Concern is growing at the highest level of government over the ongoing dereliction of the central location of the 1916 rebellion.
The area surrounding the GPO and Moore St, where the first Republic was declared and lost, is within the theology of the Irish Republic, a sacred space where the heroism of those boys, poets, shop-keepers and Socialist pamphleteers, who took on an Empire and created the seeds of the Republic, should be celebrated.
However, as the centenary of 1916 comes ever more close, the current state of this cradle of the Republic has been described by relatives of the original Rising leaders, and correctly so, as a "national disgrace''.
Such a verdict is seriously embarrassing for both the Taoiseach and Tanaiste who, separately, prior to the election toured the location and promised to comprehensively revitalise it.
But, whilst countries such as America, who possess a sense of civic pride, know how to revere their history, on a recent tour of the historic alleyways of Moore St with James Connolly Heron, the great grandson of James Connolly and members of the Save 16 Moore St Committee, the kindest thing that could be said of the birthplace of the Republic is that it is a tattered place now.
Everywhere the air is thick with the smell of grease from fast food outlets covering every single thing like a fine fog. Tatty signs advertise such delights as cash for gold whilst on streets, where tar has been laid across pre-Famine cobblestones, three gentlemen, from what appear to be the tramp class are drinking what appear to be old-fashioned flagons of cider.
As the centenary of 1916 approaches, meanwhile, a new series of battles are being fought over these streets whose walls are still pock-marked with bullet holes.
In one corner Chartered Land developments, owned by the Nama developer Joe O'Reilly, are planning to, in the words of Connolly Herron, "blitz'' the area to build a shopping centre.
Of the 20 buildings earmarked as having a role in the Rebellion, under the developer's plans only four will survive as a heritage centre to the Rebellion.
The developers Chartered Land note the plans are supported by Dublin City Council and An Bord Pleanala. However, the commitment of Dublin City Council to the history of the State is questioned by Connolly Heron. And other State bodies such as the Heritage Council, the National Museum and An Taisce are becoming increasingly concerned about what Connolly Heron and the relatives of the 1916 leaders call the '"most important battlefield site'' in Ireland.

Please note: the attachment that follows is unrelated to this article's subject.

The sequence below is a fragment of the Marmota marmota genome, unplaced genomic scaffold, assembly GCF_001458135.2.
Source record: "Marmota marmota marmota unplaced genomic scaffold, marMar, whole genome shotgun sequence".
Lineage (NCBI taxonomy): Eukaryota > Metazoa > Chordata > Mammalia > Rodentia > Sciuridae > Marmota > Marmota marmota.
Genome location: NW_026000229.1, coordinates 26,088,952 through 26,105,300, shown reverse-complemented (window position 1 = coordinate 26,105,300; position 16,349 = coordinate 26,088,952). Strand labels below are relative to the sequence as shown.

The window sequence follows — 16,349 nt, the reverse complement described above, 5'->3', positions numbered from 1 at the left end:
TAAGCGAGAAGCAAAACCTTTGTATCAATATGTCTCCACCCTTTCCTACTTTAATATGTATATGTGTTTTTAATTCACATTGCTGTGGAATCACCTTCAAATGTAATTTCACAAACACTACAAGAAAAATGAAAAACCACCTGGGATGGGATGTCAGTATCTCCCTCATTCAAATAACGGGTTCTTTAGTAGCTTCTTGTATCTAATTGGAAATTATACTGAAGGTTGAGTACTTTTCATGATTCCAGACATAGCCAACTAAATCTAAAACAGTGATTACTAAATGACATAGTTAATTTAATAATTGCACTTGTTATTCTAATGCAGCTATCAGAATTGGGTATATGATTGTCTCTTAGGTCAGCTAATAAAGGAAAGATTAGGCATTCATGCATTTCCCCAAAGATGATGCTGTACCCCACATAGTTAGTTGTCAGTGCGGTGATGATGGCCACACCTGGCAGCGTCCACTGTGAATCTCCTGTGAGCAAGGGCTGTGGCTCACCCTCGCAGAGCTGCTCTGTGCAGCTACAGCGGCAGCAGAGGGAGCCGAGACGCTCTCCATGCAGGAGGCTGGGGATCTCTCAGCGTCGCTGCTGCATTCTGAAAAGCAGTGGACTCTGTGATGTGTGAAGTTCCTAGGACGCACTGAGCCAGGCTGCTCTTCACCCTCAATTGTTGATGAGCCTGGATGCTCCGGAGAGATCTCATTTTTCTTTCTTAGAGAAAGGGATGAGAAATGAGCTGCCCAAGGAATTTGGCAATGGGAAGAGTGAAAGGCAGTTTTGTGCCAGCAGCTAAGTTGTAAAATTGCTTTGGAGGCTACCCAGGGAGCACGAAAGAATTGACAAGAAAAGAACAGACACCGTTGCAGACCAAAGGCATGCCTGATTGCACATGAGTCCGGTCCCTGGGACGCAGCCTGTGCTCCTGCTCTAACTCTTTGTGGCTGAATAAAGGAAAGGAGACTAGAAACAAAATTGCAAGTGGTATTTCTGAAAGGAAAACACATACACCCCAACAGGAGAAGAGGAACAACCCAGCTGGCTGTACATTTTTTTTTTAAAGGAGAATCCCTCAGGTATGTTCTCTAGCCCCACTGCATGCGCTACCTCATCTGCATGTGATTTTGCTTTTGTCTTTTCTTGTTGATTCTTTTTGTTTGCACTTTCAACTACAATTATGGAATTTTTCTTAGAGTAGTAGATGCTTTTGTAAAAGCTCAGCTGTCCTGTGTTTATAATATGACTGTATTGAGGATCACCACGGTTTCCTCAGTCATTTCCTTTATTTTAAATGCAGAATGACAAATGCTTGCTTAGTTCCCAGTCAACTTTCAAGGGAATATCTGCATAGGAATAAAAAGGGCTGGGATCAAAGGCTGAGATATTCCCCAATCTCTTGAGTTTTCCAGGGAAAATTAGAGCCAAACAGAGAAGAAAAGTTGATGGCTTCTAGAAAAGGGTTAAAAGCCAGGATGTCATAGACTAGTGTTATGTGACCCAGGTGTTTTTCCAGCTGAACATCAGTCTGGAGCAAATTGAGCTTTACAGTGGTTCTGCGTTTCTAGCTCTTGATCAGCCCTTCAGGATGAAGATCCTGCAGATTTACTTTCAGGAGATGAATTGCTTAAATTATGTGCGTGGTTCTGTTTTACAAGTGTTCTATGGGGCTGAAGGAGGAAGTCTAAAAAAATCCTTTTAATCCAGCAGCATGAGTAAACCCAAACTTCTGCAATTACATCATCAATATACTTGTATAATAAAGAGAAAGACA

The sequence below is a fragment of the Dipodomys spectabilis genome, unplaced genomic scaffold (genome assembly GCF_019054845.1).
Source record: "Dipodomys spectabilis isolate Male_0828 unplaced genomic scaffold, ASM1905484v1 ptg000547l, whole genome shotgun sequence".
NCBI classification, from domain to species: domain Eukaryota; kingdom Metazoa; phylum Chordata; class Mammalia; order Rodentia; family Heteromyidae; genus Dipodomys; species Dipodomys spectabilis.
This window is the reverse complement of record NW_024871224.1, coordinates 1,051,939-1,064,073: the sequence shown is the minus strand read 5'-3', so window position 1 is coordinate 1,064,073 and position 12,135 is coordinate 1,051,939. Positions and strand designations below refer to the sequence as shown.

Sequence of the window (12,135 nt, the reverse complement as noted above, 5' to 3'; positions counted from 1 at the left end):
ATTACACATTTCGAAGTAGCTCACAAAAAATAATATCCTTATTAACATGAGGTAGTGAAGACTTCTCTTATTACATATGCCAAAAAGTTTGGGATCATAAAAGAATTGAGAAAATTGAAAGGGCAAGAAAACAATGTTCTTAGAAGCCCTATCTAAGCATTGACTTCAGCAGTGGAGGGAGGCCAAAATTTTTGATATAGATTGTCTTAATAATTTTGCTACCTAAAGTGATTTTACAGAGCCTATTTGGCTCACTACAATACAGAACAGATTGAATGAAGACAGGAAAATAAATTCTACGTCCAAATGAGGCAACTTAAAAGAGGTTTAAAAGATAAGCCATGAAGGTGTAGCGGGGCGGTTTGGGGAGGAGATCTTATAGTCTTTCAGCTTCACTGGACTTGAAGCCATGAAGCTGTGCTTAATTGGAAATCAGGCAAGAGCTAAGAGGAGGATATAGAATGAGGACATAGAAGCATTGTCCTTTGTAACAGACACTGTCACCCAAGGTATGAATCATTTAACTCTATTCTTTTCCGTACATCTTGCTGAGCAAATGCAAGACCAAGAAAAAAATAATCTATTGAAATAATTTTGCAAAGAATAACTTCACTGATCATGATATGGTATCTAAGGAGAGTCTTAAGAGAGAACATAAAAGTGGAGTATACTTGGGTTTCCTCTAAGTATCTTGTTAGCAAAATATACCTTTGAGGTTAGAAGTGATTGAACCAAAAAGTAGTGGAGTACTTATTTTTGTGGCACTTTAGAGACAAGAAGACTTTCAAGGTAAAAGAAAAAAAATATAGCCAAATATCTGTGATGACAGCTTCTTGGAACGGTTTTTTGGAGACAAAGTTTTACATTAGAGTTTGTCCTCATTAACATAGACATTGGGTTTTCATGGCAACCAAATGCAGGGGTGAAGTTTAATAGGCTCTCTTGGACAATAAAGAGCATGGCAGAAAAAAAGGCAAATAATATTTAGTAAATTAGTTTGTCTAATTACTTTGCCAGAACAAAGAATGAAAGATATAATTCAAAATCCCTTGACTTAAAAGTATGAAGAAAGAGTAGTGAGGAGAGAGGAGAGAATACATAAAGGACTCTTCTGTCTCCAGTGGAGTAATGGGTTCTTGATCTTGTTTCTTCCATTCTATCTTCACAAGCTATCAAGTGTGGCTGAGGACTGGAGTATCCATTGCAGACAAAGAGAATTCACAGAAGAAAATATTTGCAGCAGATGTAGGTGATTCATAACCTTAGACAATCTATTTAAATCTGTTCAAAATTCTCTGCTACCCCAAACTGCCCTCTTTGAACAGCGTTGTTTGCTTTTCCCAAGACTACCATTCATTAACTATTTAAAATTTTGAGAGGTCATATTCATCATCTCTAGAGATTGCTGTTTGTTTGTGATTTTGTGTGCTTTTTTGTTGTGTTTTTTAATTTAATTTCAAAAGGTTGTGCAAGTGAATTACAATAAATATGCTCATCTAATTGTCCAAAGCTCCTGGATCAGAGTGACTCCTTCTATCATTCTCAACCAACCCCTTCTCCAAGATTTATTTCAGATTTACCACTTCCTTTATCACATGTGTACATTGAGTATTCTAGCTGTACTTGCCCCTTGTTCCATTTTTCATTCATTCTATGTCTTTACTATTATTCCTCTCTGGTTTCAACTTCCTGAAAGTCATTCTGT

The battle for the future of the birthplace of the Republic will heat up even further when the original campaigners launch, with the surviving relatives of the 1916 leaders, a new plan for the area -- HQ 16. A Citizens' Plan for Dublin.
In a unique event, family members of the executed leaders will be there --but any politicians who turn up should tread warily, for the surviving 1916 relatives are scathing about the role played by an indifferent political elite, soul-less careerist bureaucrats and buccaneering developers in the destruction of the birthplace of the Republic.
In a recent statement, relatives of the seven signatories to the 1916 Proclamation noted that the State's treatment of a historical quarter which, dating back as it does to 1760, is actually older than Sackville (O'Connell St), "insults the memory of those it purports to honour''.
It is hard to disagree. Connolly Heron recalls that when he was in opposition Enda spoke eloquently about 'the lanes of history' surrounding Moore St.
Now the place where the volunteers gathered and took the agonised decision over whether or not to surrender is a gaudy white-fronted mobile phone shop, with a sideline in hair accessories. The laneways where boys rolled out hand-carts to hold off the Empire, and where nurse Elizabeth O'Farrell famously emerged under gunfire waving a white flag to signal the end of the Rising, are dripping in dereliction rather than 'history'.
As we walk past the spot where the dying O'Rahilly wrote a note to his wife ("'I got more than one bullet I think... it was a good fight anyhow'' he wrote) one piece of perfect iconography for the evolution of the Republic they died for awaits us.
At the end of the tour, on the wall of Conway's pub, a plaque notes this was the place where Pearse surrendered. In time, of course, the now derelict Conway's achieved its own fame, courtesy of its status as one of the favourite places for crooked spin doctors, such as Frank Dunlop, to 'do business' with corrupt politicians and corrupting developers.
History, of course, can be changed. Connolly Heron notes that Enda, Eamon, and in particular Jimmy Deenihan can, at the stroke of a pen, end the scenario where Nama are '"planning with taxpayers money to destroy a national monument the State has undertook to protect''.
Speaking to the Sunday Independent Connolly Heron also said he expects the Government to '"uphold and honour its undertaking to ensure that this National Monument is secured, preserved and protected to its fullest extent''.